Republic v Onchiri (Criminal Case E055 of 2022)  KEHC 14304 (KLR) (Crim) (28 October 2022) (Ruling)
Neutral citation:  KEHC 14304 (KLR)
Republic of Kenya
Criminal Case E055 of 2022
K Kimondo, J
October 28, 2022
Severio Mwebi Onchiri
1.The accused prays for bail pending trial.
2.His learned counsel, Mr Osuma, first made the application on 29th August 2022. The republic opposed the application but sought for time to file a replying affidavit which has since been made by the investigating officer, Patrick Marete. His deposition is sworn on September 19, 2022.
3.The accused in turn lodged an affidavit sworn on October 3, 2022 to counter the averments by the investigating officer.
4.On October 22, 2022, I heard further submissions from the learned counsel for the accused and the republic.
5.In a synopsis, learned counsel for the accused submitted that bail is a constitutional right; and, that the accused is deemed innocent at this stage. He argued that the affidavit of Patrick Marete has pre-judged the guilt of the accused or his likelihood to interfere with evidence. Reliance was placed on the decision in Michael Juma Oyamo & another v Republic, Court of Appeal, Nairobi Criminal Appeal 113 of 2018  eKLR.
6.In particular, it is averred that since witness statements have already been taken, it is unlikely that the accused can interfere with witnesses including his two minor children. Furthermore, the accused offered to relocate from the locus in quo in Bahati, Nairobi, and to reside throughout the trial in Kenonka village in Nyamira County. He claims that his mother, Teresa Onguti, who stays there, will stand surety for him.
7.In a synopsis, learned counsel submitted that that there are no compelling reasons for denial of bail.
8.As I indicated, the Director of Public Prosecutions opposed the application. The objections are founded on the replying affidavit of the investigating officer which I referred to earlier. The objections are four-fold: Firstly, that the circumstances around the homicide point to the complicity of the accused; secondly, that two of his minor children are potential witnesses; thirdly, that there are other vulnerable witnesses and relatives who reside in Bahati; and, fourthly, that the court should strike a fair balance between the rights of the accused, the family of the victims and the course of justice.
9.I take the following view of the matter. The accused faces the grave charge of murder. The Director of Public Prosecutions informs the High Court that on the August 12, 2022at Gramsons Apartments Magorofani, Bahati Estate in Kamukunji Sub-County within Nairobi County he murdered Cynthia Moraa Onchiri.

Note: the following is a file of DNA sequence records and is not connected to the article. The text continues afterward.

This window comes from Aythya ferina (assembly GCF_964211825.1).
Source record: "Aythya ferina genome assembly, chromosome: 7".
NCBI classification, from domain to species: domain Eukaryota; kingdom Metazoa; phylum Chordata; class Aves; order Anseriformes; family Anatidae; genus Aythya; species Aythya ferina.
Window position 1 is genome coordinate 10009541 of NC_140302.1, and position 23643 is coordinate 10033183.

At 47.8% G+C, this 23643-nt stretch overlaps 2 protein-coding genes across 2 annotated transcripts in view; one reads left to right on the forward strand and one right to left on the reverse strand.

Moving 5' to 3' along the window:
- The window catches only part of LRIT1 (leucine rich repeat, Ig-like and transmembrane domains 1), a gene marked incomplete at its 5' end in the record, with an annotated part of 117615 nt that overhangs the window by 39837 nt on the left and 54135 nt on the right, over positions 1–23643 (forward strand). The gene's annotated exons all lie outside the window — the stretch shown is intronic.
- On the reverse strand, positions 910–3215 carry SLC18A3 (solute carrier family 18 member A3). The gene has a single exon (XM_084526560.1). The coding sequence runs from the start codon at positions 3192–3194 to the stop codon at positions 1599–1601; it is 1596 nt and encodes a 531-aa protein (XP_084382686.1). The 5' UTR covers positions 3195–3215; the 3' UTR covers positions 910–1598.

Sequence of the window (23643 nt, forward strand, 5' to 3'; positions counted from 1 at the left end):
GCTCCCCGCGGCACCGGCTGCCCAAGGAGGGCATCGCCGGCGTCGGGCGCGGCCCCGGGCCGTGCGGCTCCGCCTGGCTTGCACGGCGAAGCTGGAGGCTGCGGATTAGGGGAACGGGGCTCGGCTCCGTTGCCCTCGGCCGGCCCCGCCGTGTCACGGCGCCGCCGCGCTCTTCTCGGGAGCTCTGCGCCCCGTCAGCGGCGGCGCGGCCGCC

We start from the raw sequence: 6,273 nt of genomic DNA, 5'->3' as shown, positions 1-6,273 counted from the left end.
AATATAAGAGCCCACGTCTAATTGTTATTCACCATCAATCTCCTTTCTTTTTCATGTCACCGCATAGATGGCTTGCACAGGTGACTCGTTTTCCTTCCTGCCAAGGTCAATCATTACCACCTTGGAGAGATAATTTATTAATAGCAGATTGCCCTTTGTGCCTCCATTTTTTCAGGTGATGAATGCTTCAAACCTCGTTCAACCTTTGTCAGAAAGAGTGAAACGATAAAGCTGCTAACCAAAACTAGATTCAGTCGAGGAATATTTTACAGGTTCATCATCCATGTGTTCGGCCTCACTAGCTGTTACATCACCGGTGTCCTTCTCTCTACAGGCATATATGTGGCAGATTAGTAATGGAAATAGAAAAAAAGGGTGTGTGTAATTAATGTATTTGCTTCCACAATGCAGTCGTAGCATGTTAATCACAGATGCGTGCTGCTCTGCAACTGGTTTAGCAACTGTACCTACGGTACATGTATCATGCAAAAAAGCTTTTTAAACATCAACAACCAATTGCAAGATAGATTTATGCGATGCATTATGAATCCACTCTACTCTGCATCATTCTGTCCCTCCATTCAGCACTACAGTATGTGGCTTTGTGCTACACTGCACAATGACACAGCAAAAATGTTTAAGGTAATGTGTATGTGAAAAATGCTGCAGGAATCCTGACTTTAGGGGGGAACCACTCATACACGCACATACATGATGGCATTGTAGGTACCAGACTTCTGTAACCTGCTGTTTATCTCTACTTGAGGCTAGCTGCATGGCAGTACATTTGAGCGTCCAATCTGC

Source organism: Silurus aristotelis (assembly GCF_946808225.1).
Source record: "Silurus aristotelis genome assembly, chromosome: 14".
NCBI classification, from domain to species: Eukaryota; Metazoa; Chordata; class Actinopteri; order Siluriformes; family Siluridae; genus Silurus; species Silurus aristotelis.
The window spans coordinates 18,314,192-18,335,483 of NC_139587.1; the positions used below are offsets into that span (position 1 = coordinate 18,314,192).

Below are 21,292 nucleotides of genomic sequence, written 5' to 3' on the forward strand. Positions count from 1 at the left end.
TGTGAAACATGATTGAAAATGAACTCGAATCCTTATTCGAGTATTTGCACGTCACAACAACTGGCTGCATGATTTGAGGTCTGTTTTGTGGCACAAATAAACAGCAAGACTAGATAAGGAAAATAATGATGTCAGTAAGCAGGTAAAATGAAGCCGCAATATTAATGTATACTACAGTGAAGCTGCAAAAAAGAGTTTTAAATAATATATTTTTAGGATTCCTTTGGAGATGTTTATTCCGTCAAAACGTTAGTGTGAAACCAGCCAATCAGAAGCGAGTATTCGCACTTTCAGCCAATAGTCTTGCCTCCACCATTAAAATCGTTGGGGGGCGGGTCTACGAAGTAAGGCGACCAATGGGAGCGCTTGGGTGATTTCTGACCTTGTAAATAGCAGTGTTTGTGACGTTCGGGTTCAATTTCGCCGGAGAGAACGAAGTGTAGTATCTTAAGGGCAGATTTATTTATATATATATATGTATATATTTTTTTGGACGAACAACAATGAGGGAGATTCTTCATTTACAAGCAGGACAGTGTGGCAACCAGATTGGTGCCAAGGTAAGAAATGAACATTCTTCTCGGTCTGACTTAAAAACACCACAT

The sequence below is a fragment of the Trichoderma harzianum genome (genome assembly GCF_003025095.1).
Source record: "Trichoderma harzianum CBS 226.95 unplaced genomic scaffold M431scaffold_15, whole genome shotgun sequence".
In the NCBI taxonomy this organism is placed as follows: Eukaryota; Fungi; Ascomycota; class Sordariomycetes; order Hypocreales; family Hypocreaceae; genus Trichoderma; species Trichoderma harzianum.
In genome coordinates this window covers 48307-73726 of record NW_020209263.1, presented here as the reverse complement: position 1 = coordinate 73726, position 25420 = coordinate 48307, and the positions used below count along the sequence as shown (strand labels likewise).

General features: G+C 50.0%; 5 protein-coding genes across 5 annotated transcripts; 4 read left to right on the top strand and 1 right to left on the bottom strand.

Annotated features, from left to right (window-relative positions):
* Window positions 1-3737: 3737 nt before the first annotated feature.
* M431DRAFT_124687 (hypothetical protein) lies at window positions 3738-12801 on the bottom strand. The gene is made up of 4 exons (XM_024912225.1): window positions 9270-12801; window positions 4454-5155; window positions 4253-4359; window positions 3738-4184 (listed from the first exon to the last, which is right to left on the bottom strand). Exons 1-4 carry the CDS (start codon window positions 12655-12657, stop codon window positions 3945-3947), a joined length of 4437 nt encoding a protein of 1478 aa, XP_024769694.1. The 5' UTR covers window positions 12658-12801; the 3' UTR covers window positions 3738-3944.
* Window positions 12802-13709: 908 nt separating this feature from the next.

10.Those remain allegations; and the accused is presumed innocent at this moment. Under article 49 (1) (h) of the Constitution, as read together with section 123 A(1) of the Criminal Procedure Code, he is entitled to bail unless there be compelling circumstances.
11.Regarding the phrase, compelling reasons, I am well guided by the decision of Gikonyo J in Republic v Joktan Mayende & 3 others, High Court, Bungoma Criminal Case 55 of 2009  eKLR where the learned judge stated-
12.The overarching objective of bail is to ensure the accused attends trial. See Michael Juma Oyamo & another v Republic [supra]; Muraguri v Republic  KLR 181; R v Fredrick Ole Leliman & 4 others, Nairobi High Court Criminal Case 57 of 2016  eKLR.
13.When I juxtapose those principles against the facts here, I find further as follows. The deceased was the wife of the accused. Two of their children, who are now living with relatives, are lined up to testify at the trial. It would be simplistic to say that they are beyond the reach or influence of the accused merely because they have recorded statements; or, because the accused can relocate to Nyamira.I have reached the conclusion that that the likelihood of interference with such a witnesses is not far-fetched.
14.I find that that is a strong and compelling reason for denial of bail. In addition, other potential witnesses include close relatives. The Victims Protection Act 2014 now requires that the views of the victim’s family be considered at this stage.
15.However, the court must strike a delicate balance that protects the rights of the accused but at the same time ensures that the course of justice is not thwarted. I accordingly refuse to grant bail at this stage but direct that the motion be renewed after the two children or identified vulnerable witnesses have testified. To further secure the rights of the accused, and in the interests of justice, I direct that that this trial shall be fast-tracked.It is so ordered.
DATED, SIGNED AND DELIVERED AT NAIROBI THIS 28TH DAY OF OCTOBER 2022.KANYI KIMONDOJUDGERuling read virtually on Microsoft Teams in the presence of-Accused.Mr. Manthi together with Mr. Osuma for the accused instructed by Auma B. A. Chogo Advocate.Ms. Kigira for the Republic instructed by the Office of the Director of Public Prosecutions.Mr. E. Ombuna, Court Assistant.